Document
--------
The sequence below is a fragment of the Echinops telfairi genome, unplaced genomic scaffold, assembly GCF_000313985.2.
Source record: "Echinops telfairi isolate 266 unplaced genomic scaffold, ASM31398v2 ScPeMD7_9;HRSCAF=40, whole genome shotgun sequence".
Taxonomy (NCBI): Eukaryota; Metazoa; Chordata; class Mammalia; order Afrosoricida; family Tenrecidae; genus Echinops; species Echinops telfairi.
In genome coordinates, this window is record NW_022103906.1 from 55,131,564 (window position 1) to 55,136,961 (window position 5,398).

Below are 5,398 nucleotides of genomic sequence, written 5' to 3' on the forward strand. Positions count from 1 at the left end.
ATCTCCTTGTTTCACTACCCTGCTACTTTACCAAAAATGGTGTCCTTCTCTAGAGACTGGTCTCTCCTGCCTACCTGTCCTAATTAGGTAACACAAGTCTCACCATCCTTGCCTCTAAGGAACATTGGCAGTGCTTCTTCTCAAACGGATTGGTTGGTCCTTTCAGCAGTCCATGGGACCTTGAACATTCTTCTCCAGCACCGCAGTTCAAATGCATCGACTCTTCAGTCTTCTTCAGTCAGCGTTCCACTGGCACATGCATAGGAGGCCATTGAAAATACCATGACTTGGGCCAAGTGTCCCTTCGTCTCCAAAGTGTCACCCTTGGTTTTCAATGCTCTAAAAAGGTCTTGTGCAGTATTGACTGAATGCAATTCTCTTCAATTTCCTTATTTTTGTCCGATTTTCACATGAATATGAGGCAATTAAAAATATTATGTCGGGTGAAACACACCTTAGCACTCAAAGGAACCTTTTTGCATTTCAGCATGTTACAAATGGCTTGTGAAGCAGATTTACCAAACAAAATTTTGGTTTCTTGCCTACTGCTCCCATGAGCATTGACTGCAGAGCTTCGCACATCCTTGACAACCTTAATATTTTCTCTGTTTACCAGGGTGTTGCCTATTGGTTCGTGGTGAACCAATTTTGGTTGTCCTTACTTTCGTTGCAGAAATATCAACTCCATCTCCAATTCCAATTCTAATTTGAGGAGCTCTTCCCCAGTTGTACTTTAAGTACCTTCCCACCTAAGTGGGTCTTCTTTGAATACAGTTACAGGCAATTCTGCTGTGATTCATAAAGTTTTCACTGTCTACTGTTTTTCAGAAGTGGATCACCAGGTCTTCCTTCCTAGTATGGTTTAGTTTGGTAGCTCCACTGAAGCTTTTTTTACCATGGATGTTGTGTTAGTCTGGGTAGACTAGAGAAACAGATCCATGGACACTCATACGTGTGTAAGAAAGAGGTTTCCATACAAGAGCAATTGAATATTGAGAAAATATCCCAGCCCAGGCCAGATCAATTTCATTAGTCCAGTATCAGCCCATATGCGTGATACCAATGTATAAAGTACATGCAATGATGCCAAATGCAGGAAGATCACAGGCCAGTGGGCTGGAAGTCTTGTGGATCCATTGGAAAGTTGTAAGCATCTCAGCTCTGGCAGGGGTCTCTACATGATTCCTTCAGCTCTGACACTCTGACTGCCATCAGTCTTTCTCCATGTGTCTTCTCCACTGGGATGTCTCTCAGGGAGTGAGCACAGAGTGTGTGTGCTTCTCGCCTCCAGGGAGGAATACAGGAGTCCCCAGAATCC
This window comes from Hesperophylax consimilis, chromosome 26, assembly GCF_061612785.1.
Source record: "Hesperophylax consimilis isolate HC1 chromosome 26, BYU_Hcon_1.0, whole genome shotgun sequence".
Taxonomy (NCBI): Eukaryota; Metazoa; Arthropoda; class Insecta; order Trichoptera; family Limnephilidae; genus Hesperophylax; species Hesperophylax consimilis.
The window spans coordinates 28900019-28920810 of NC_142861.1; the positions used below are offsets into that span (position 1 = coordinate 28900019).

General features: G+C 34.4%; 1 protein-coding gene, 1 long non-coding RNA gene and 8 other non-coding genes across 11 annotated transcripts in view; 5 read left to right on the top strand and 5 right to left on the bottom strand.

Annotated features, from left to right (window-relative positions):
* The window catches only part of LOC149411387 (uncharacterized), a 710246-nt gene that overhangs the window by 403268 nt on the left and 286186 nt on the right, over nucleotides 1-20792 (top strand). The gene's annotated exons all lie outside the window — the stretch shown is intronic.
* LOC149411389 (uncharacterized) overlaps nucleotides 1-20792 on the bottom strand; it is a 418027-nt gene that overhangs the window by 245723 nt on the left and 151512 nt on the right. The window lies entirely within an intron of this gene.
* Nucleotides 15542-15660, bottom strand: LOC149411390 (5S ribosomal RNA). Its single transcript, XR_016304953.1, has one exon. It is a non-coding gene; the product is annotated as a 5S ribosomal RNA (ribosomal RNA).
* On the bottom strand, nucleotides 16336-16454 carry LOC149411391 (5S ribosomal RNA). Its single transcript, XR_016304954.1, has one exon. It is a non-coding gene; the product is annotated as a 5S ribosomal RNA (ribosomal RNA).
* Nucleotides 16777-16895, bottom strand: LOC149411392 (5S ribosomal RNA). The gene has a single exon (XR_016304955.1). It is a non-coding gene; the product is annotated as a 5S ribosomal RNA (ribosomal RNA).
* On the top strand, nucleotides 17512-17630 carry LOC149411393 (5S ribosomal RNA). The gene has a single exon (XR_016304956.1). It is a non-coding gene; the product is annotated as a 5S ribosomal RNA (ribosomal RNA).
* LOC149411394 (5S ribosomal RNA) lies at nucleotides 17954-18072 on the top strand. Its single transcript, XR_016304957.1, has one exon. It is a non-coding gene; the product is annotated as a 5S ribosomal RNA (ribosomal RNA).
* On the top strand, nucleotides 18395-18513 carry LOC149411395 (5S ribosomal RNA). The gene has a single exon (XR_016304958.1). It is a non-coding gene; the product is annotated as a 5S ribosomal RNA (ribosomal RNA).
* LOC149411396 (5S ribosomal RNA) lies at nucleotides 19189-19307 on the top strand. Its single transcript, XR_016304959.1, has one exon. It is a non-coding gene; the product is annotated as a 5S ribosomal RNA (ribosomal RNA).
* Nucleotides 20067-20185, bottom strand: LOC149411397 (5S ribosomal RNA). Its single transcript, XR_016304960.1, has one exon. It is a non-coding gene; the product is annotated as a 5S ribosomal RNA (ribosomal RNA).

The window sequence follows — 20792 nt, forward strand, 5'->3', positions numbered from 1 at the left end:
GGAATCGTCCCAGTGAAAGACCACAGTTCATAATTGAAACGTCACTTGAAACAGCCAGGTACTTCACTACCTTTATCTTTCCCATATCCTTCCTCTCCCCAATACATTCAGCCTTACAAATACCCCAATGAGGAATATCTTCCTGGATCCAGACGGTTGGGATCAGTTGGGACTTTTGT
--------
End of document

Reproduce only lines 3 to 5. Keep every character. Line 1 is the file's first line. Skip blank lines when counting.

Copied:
Taxonomy (NCBI): Eukaryota; Metazoa; Chordata; class Mammalia; order Afrosoricida; family Tenrecidae; genus Echinops; species Echinops telfairi.
In genome coordinates, this window is record NW_022103906.1 from 55,131,564 (window position 1) to 55,136,961 (window position 5,398).

Below are 5,398 nucleotides of genomic sequence, written 5' to 3' on the forward strand. Positions count from 1 at the left end.